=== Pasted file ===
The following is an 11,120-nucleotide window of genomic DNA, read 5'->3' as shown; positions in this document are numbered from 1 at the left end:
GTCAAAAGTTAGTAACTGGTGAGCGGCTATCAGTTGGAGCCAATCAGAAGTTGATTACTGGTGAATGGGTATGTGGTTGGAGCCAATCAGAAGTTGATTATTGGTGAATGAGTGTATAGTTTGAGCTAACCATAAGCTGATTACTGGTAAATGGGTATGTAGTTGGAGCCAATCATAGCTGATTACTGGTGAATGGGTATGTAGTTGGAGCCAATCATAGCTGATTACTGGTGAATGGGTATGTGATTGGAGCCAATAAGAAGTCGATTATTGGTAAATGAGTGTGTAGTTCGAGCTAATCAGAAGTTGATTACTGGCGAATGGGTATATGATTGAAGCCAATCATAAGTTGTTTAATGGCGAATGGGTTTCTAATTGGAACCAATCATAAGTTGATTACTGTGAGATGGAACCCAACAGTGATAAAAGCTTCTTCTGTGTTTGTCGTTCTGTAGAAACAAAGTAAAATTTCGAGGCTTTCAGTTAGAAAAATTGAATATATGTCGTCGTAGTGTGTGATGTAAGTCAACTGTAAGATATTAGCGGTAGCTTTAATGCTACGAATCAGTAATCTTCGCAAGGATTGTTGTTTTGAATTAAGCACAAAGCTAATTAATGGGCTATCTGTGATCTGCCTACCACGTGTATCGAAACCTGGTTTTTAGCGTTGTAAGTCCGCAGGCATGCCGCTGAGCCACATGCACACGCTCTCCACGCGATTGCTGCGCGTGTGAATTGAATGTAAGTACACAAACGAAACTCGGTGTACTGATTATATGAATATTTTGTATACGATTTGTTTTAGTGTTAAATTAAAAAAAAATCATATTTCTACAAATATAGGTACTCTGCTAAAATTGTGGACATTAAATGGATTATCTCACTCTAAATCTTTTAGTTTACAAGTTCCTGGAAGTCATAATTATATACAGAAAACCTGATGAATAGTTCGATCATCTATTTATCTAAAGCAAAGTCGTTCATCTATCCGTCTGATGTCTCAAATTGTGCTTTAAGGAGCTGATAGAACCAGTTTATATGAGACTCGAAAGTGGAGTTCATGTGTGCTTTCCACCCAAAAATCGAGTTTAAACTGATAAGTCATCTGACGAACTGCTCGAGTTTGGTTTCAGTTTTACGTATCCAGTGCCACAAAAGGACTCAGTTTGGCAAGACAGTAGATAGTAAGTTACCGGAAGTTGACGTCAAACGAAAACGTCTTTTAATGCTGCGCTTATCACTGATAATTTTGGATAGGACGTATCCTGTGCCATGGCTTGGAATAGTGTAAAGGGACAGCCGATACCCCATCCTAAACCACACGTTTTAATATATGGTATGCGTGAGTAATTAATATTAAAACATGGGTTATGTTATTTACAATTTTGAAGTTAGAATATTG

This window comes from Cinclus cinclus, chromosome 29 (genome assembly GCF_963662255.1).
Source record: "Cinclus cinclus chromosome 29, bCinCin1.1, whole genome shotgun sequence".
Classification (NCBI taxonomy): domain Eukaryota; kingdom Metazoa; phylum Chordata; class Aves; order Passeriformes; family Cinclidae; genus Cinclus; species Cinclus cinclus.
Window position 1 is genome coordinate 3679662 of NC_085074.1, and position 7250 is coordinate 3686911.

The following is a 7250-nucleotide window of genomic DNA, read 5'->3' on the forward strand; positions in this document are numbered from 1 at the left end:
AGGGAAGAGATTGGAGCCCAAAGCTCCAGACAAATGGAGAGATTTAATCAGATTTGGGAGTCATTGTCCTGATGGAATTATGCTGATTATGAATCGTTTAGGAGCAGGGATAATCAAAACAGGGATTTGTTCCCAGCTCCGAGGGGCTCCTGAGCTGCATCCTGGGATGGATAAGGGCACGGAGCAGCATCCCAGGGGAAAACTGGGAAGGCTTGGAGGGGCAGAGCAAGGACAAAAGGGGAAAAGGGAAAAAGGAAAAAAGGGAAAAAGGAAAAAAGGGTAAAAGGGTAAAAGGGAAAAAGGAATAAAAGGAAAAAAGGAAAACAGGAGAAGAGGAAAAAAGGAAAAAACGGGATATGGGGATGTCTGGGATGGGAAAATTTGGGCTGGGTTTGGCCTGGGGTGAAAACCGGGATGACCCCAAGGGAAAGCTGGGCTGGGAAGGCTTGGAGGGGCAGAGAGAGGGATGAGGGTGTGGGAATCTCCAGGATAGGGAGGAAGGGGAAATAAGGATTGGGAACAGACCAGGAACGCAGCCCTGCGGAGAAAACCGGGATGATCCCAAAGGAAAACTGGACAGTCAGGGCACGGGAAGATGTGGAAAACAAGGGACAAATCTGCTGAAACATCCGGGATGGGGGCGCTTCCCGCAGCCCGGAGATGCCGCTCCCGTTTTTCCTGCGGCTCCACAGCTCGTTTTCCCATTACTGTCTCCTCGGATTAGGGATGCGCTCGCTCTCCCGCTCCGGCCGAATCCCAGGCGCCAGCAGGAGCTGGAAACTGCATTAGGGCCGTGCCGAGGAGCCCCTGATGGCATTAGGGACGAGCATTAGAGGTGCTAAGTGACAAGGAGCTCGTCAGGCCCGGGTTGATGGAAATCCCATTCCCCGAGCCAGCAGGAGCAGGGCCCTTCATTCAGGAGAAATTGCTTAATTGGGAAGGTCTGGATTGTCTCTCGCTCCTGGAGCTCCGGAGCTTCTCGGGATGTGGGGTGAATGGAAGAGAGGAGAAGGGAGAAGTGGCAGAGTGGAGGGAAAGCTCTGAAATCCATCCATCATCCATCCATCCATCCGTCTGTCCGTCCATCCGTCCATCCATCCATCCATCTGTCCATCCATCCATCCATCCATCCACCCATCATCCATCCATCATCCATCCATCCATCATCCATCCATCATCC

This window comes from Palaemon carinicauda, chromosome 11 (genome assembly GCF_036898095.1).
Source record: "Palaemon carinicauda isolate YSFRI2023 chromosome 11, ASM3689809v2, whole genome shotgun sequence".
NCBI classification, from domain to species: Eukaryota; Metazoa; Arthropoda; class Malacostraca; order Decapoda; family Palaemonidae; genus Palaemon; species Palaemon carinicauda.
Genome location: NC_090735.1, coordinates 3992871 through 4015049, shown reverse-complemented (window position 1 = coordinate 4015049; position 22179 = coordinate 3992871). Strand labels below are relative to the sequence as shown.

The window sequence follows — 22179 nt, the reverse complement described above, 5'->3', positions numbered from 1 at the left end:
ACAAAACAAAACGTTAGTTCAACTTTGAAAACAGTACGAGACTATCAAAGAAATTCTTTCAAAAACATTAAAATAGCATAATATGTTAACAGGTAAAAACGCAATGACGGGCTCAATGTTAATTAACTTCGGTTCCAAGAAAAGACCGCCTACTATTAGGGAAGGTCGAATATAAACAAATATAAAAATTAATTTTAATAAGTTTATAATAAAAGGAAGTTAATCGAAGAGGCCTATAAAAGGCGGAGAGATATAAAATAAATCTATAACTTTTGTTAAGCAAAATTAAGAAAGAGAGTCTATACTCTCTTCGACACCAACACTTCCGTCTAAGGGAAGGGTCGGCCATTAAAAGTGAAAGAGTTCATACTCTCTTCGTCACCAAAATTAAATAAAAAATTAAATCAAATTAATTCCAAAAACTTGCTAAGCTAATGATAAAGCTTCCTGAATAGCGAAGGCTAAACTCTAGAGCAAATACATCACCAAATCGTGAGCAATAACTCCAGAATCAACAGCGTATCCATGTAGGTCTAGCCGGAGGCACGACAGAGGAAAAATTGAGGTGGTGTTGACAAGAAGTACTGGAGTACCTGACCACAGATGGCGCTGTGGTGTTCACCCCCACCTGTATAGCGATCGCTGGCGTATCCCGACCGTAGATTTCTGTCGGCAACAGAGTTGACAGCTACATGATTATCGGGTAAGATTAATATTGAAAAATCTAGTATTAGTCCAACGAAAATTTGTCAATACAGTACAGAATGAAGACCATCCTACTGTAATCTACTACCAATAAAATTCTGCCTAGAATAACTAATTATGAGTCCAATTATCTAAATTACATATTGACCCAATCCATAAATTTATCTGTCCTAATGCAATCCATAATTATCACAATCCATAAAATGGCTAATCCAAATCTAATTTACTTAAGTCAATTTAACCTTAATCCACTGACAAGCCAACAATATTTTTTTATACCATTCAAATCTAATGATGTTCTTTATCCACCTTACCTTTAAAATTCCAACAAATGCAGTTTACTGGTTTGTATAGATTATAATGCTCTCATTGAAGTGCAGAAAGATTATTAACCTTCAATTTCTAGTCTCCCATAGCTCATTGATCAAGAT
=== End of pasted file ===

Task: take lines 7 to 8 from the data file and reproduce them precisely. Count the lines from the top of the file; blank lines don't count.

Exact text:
The following is a 7250-nucleotide window of genomic DNA, read 5'->3' on the forward strand; positions in this document are numbered from 1 at the left end:
AGGGAAGAGATTGGAGCCCAAAGCTCCAGACAAATGGAGAGATTTAATCAGATTTGGGAGTCATTGTCCTGATGGAATTATGCTGATTATGAATCGTTTAGGAGCAGGGATAATCAAAACAGGGATTTGTTCCCAGCTCCGAGGGGCTCCTGAGCTGCATCCTGGGATGGATAAGGGCACGGAGCAGCATCCCAGGGGAAAACTGGGAAGGCTTGGAGGGGCAGAGCAAGGACAAAAGGGGAAAAGGGAAAAAGGAAAAAAGGGAAAAAGGAAAAAAGGGTAAAAGGGTAAAAGGGAAAAAGGAATAAAAGGAAAAAAGGAAAACAGGAGAAGAGGAAAAAAGGAAAAAACGGGATATGGGGATGTCTGGGATGGGAAAATTTGGGCTGGGTTTGGCCTGGGGTGAAAACCGGGATGACCCCAAGGGAAAGCTGGGCTGGGAAGGCTTGGAGGGGCAGAGAGAGGGATGAGGGTGTGGGAATCTCCAGGATAGGGAGGAAGGGGAAATAAGGATTGGGAACAGACCAGGAACGCAGCCCTGCGGAGAAAACCGGGATGATCCCAAAGGAAAACTGGACAGTCAGGGCACGGGAAGATGTGGAAAACAAGGGACAAATCTGCTGAAACATCCGGGATGGGGGCGCTTCCCGCAGCCCGGAGATGCCGCTCCCGTTTTTCCTGCGGCTCCACAGCTCGTTTTCCCATTACTGTCTCCTCGGATTAGGGATGCGCTCGCTCTCCCGCTCCGGCCGAATCCCAGGCGCCAGCAGGAGCTGGAAACTGCATTAGGGCCGTGCCGAGGAGCCCCTGATGGCATTAGGGACGAGCATTAGAGGTGCTAAGTGACAAGGAGCTCGTCAGGCCCGGGTTGATGGAAATCCCATTCCCCGAGCCAGCAGGAGCAGGGCCCTTCATTCAGGAGAAATTGCTTAATTGGGAAGGTCTGGATTGTCTCTCGCTCCTGGAGCTCCGGAGCTTCTCGGGATGTGGGGTGAATGGAAGAGAGGAGAAGGGAGAAGTGGCAGAGTGGAGGGAAAGCTCTGAAATCCATCCATCATCCATCCATCCATCCGTCTGTCCGTCCATCCGTCCATCCATCCATCCATCTGTCCATCCATCCATCCATCCATCCACCCATCATCCATCCATCATCCATCCATCCATCATCCATCCATCATCC